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Edward KocheEdward Koche
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the New York Times, produced quite a furore.

A couple of days later I get a letter from David Rockefeller in which he says that he has my letter and he wanted me to know that he was for peace. He didn't respond to my question, but he was for peace. So I wrote back saying, “Of course you're for peace. Everybody's for peace. I assume by your not having responded to my question, that in fact the conversation took place, and I shall now pursue this matter, as others will, I'm certain.”

Well, maybe ten days later there's a call, and it is from a guy who identifies himself as Rabbi Klapperman, who was then the president of the New York Board of Rabbis. He says he's from Long Island; he has just been to a meeting with David Rockefeller called by Jewish organizations, and that after that meeting, Rockefeller had told them about oil and the need to change the policy, and he said, “What do we know?” But in the course of this conversation, Rockefeller had said that he had tried to get in touch with Congressman Koch, who had expressed an interest in the matter and had not been able to do that, to locate me. So I said, “Well, Rabbi, that's rather strange since there's someone here at the office every day from 9 until 6, and we've gotten no calls.”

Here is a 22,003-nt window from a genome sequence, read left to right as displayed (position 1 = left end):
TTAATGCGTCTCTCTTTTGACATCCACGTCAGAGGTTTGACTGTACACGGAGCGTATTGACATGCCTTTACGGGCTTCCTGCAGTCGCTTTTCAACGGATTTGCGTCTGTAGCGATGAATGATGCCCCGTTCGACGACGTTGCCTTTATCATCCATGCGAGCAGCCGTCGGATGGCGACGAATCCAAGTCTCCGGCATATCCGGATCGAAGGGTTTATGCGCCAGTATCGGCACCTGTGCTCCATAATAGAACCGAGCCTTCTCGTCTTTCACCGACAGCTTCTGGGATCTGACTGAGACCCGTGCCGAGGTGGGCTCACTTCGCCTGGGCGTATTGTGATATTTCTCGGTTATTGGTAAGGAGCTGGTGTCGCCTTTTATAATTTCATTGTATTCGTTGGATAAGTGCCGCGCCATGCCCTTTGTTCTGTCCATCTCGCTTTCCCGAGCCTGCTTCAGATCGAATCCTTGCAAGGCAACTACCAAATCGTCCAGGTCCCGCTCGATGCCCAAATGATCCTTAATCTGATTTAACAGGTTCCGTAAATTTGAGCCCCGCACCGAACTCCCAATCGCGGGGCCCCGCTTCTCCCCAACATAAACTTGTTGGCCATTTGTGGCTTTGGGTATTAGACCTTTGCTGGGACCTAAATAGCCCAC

So he said, “Well, he gave me his private number. Would you mind calling him?” He'd like to see you.” I said, “Fine.”

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